Or do we? In one respect, Scotland leads the world. It is called the Hearing System and is designed to keep youngsters out of the courts. At its heart is the philosophy that the commission of an offence by a child under 16 should be met with a caring response, rather than punishment, just as the neglect of a child should be met with the same. It deals with all children identified as being in need of help – for whatever reason – whether an offence has been committed or not. The hearing is made up of three lay people, the Children’s Panel, who have an interest in or knowledge of the needs of children. They are recruited locally and are unpaid. Their primary concern is the needs of each individual child who appears before them. Hearings are conducted in private, so that the child can be encouraged to take part in the discussions. Having listened to the child’s story and heard reports from the child’s social worker and parent(s) where appropriate, the panel decides what – if any – form of protection, guidance, treatment or control the child needs. It is a humane, imaginative and enlightened approach. The deputy chief constable of Lothian and Borders police, Tom Wood, is a great admirer: 99 per cent of young people who go through the hearing system are kept out of the criminal justice system, he says.

Wood is unhappy that children are being held in police cells – about 50 in Lothian and Borders last year. It is the very last thing that anyone wants to do. It is a traumatic event for a child and a horrendously complex administrative task for the police officer. Wood insists that if there were more secure places for children in Scotland the problem would not arise. Locking up youngsters in cells and clearing them off the street both fly in the face of the UN Convention on the Rights of the Child, which was ratified by the UK government in 1991. Broadly, the articles of the convention allow for the participation of children in decisions made about them, their protection, the provision of services and assistance for an adequate standard of living and the prevention of harm.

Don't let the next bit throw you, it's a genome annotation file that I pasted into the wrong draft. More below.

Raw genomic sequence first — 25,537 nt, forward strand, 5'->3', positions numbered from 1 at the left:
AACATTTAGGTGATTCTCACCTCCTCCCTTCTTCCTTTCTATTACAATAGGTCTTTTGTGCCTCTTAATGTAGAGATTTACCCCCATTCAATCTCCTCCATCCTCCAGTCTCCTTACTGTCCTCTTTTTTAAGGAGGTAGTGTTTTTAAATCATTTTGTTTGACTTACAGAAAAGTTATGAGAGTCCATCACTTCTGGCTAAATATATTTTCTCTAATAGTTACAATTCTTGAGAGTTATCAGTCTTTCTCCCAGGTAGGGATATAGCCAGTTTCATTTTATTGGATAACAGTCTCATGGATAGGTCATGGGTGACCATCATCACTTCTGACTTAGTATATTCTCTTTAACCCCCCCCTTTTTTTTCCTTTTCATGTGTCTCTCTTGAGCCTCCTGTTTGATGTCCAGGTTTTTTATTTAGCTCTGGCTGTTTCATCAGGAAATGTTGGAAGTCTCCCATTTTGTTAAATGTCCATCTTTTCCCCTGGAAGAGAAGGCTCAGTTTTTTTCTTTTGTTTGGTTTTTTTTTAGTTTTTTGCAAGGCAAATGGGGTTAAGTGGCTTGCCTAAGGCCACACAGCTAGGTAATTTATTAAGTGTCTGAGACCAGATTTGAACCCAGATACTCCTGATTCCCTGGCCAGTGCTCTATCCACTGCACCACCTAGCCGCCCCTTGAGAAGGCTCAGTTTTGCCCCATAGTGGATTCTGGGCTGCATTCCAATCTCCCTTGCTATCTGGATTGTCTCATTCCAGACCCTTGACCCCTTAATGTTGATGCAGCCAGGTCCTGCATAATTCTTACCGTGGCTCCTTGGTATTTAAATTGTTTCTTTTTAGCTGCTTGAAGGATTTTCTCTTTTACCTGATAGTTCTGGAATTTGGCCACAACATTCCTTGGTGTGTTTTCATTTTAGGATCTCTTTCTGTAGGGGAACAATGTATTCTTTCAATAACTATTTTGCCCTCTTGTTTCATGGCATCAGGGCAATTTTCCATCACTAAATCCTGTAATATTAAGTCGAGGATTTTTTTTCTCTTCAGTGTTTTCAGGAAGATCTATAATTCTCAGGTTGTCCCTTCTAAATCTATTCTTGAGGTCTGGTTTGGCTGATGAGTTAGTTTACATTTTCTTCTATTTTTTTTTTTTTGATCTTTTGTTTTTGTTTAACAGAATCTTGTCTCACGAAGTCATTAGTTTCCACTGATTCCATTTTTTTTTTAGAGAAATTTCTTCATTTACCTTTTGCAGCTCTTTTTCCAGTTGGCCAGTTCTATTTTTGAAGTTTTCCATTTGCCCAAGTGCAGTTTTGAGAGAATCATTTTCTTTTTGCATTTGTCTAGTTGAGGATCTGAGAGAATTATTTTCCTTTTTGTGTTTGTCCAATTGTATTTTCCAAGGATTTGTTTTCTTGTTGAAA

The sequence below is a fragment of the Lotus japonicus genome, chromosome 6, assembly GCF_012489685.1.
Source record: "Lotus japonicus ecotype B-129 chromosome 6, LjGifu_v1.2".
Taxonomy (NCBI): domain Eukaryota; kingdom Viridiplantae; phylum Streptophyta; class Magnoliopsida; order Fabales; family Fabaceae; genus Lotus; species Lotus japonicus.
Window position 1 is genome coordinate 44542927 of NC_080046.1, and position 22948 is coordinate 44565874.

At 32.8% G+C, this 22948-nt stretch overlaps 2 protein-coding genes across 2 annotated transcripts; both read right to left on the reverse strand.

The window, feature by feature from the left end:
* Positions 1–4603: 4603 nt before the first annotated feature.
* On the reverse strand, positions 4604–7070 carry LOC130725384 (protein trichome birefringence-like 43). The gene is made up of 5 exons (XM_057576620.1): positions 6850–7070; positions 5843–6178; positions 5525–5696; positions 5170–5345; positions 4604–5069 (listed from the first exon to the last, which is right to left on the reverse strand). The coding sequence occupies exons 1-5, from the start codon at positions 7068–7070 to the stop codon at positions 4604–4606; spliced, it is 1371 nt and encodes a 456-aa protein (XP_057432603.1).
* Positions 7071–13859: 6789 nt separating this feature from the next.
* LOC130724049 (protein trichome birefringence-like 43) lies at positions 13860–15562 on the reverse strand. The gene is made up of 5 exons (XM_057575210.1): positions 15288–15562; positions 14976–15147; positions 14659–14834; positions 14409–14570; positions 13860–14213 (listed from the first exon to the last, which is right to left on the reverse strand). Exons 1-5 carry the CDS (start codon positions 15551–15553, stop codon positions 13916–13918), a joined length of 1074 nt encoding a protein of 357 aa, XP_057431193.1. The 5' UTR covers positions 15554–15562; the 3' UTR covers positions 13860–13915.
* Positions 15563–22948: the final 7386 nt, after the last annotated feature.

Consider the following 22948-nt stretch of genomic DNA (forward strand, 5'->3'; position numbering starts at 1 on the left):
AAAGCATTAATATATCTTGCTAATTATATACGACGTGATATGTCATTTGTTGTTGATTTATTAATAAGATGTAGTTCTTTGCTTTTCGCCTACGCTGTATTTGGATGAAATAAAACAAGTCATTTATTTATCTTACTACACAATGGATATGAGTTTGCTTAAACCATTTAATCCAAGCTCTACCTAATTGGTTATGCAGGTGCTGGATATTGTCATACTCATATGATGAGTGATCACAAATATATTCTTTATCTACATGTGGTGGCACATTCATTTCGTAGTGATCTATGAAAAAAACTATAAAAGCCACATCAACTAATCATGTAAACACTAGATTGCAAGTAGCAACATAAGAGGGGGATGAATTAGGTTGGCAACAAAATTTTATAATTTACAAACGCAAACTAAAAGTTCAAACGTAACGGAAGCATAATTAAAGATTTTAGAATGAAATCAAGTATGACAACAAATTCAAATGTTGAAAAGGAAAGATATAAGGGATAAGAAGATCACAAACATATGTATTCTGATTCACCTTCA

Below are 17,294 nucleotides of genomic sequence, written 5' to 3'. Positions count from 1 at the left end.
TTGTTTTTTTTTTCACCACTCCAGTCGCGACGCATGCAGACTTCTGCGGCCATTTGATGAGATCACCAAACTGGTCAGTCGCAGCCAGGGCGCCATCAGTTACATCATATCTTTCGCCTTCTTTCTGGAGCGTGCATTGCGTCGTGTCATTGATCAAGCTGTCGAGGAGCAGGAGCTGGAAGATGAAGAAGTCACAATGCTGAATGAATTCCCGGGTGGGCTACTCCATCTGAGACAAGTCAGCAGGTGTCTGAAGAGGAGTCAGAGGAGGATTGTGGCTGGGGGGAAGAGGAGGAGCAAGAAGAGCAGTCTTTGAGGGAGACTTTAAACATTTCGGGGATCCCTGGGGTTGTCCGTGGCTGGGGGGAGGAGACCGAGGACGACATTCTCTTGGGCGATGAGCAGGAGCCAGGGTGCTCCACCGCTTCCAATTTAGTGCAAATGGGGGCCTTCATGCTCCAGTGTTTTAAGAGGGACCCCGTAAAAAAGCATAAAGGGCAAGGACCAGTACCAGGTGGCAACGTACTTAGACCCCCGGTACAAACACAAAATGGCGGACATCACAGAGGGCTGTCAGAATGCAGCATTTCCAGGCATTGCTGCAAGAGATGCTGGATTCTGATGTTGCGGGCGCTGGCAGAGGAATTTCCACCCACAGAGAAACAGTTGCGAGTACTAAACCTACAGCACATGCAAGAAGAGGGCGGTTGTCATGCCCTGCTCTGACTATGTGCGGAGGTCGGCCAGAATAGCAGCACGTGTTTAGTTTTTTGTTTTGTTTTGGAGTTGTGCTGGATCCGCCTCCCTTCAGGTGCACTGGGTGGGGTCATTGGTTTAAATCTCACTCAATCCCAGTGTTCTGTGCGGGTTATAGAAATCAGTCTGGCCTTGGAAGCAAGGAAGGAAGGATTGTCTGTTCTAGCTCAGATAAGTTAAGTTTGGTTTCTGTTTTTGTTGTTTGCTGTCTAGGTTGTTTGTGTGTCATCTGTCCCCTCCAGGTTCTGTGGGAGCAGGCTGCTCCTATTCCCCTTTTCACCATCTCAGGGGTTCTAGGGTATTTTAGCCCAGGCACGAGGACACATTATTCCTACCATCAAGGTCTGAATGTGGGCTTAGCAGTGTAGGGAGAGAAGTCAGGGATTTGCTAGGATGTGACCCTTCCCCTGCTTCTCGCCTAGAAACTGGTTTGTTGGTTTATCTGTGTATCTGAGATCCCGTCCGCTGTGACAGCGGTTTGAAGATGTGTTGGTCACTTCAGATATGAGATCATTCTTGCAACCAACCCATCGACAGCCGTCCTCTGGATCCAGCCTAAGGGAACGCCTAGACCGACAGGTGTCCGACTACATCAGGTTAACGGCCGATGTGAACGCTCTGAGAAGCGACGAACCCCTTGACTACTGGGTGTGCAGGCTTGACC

What’s so scary about these? They are the measure of a mature and open society. They reflect the founding principles of the new Scottish Parliament: greater openness, responsiveness and accessibility. Children’s charities are pressing for an independent watchdog in the shape of a commissioner for children in Scotland. Such a person could fight the children’s corner using the convention as a framework, could publicly challenge the dearth of provision which leads to children being held in cells, could challenge the Hamilton curfew as being in breach of the UN convention, could influence legislation, policy and practice, would give us something besides our Hearing System to be proud of. Sweden and Norway have children’s commissioners – they have been very successful, popular with children and adults alike. The Welsh National Assembly has already endorsed the idea of a children’s commissioner for Wales.

Given this opportunity and all of this background, it is frankly astonishing to see MSPs squabbling about the rights of foxes when they should be debating children’s rights. Alison Davies, chair of the Alliance for Children’s Rights, puts it neatly: “I don’t think there’s been a better time to take this forward.” She is right. What are we waiting for?